The trend shows a growing acceptance of mildly flammable, A2L refrigerants, especially now that they have been incorporated into the new ISO and IEC standards. We also see highly flammable, A3 refrigerants increasingly being used in smaller systems that are heavily supported by the new IEC 60335-2-89 standard.
In the context of being able to handle flammable refrigerants in the field, the Refrigerant Driving License (RDL) has made big progress as was reported at the Montreal Protocol meeting in 2019. RDL aims to develop the service sector to encourage competent and safe servicing and installation. It addresses the main barriers that currently inhibit the mass introduction of low-GWP refrigerants and as such have become important in the global phase-down of HFCs.
Our international group of experts within Danfoss has projected what we see as the likely refrigerant outlook. This outlook is summarized.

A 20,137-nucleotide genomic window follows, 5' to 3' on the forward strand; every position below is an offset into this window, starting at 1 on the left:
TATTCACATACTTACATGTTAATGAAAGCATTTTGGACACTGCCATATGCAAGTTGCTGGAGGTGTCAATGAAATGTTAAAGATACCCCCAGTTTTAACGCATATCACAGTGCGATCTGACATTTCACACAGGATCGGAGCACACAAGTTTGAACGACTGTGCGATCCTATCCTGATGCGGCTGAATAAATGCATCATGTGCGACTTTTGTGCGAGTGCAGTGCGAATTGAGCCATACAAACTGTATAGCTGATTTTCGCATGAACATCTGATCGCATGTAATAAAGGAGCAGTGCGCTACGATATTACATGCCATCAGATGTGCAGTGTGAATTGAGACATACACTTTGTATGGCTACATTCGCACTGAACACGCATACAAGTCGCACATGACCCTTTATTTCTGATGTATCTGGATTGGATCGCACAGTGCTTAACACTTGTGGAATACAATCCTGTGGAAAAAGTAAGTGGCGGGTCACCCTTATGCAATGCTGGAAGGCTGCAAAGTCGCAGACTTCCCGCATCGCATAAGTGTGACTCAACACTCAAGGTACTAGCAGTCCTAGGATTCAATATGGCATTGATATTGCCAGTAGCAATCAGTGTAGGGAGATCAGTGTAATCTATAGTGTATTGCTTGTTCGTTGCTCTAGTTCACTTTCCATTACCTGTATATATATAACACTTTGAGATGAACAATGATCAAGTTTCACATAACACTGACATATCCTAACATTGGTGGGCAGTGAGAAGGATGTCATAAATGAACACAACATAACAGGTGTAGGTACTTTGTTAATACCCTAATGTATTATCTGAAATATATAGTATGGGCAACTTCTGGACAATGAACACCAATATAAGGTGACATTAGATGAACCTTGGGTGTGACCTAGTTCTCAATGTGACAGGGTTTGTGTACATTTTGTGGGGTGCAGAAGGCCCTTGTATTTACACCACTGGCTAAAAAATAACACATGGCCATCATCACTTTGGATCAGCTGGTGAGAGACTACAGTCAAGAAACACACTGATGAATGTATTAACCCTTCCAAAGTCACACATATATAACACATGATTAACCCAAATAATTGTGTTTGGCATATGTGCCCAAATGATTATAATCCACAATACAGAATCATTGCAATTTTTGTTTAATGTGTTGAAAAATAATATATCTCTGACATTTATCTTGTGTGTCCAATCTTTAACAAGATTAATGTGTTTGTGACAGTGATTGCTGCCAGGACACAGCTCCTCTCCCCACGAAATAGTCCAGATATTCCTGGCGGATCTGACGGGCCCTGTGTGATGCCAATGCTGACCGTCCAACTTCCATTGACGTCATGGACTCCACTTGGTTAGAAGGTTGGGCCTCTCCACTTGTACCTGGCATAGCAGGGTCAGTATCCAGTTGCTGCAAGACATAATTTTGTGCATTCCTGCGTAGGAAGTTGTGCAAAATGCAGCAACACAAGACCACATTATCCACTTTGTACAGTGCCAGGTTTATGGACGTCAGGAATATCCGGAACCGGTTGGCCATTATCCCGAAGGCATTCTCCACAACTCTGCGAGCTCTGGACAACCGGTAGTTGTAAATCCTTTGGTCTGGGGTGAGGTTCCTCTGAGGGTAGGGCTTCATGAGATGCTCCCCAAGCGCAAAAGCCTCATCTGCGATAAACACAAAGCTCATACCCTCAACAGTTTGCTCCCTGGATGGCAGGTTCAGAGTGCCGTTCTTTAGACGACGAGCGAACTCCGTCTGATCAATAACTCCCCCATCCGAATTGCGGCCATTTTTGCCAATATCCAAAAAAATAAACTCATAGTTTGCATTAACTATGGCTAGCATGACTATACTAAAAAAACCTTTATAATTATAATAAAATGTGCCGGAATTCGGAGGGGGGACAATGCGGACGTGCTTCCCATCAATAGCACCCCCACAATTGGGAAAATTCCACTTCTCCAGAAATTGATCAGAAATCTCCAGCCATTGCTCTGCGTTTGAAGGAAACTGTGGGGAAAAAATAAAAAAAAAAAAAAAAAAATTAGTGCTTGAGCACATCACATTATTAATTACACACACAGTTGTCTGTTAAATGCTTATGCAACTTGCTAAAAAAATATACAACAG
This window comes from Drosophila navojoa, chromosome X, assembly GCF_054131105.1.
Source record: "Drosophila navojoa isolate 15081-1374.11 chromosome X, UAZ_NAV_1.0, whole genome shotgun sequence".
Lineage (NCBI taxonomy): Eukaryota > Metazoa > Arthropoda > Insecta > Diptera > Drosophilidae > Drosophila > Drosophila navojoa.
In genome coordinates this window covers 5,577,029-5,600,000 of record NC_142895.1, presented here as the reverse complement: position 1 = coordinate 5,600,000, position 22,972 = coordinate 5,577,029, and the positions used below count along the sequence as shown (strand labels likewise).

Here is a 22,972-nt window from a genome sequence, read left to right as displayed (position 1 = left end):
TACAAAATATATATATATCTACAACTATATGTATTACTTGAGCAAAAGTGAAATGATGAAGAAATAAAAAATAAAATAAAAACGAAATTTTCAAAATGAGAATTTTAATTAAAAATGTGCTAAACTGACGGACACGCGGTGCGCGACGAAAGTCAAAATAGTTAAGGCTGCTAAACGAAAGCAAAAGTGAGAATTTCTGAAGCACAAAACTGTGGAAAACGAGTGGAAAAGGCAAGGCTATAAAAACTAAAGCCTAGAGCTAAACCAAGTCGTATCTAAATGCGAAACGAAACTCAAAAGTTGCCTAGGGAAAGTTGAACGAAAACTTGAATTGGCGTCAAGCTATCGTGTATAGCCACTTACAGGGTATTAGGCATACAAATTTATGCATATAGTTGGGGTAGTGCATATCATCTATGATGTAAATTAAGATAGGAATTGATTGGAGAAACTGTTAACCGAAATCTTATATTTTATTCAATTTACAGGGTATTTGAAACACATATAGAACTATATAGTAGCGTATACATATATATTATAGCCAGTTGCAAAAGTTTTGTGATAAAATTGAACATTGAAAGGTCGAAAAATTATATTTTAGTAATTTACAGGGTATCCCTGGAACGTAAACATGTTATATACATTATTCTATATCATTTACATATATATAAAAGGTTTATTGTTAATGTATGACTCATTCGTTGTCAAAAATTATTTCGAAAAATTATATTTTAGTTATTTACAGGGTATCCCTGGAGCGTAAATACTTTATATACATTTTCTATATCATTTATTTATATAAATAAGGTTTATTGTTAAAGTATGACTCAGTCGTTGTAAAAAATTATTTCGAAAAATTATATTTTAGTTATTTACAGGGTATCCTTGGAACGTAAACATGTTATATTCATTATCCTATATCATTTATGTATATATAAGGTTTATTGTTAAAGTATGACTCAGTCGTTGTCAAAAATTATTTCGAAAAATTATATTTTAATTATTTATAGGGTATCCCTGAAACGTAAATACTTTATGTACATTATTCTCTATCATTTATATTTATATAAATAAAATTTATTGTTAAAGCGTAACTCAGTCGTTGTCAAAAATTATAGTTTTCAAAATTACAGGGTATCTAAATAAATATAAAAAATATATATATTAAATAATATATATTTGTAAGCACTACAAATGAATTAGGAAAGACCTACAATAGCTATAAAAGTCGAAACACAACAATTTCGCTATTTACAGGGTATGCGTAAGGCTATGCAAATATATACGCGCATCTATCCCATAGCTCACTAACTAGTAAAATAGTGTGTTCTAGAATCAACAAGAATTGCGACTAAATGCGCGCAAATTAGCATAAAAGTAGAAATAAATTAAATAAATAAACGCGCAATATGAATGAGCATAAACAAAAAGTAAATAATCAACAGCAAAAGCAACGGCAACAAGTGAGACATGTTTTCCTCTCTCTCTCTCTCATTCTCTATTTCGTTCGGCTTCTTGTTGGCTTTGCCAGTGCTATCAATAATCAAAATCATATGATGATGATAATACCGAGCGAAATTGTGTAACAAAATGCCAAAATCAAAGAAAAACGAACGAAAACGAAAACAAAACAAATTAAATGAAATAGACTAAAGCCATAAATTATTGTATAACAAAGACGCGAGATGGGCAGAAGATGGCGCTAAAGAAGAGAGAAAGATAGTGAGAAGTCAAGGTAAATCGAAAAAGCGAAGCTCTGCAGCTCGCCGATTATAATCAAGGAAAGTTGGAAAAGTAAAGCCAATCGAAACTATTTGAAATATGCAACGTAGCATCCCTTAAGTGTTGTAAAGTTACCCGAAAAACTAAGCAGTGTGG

CO2 is widely used in industrial refrigeration and commercial refrigeration racks and we believe that this trend, which started in Europe, will extend to the rest of the world. CO2 heat pumps might also become more used.
We foresee ammonia continuing to be a very well accepted, particularly in industrial refrigeration applications, though its toxicity means requires unique safety measures. We expect that a solution using both CO2 and ammonia will be mainly used at some point in the future. We see the very energy-efficient hydrocarbons playing an important role in low-charge systems around the globe. We believe that HFCs will not disappear, but will be limited to those with the lowest GWP and will be combined with HFOs as is already happening. HFC and HFO are now moving towards more environmentally friendly, but often mildly flammable, versions, making safety precautions all the more important.
The demand for low-GWP refrigerants will continue to challenge our current perception of which refrigerants can be used in certain applications, but will also drive innovations in system design.
More about refrigerants
- Main refrigerants at play
- Natural refrigerants
- HFC replacements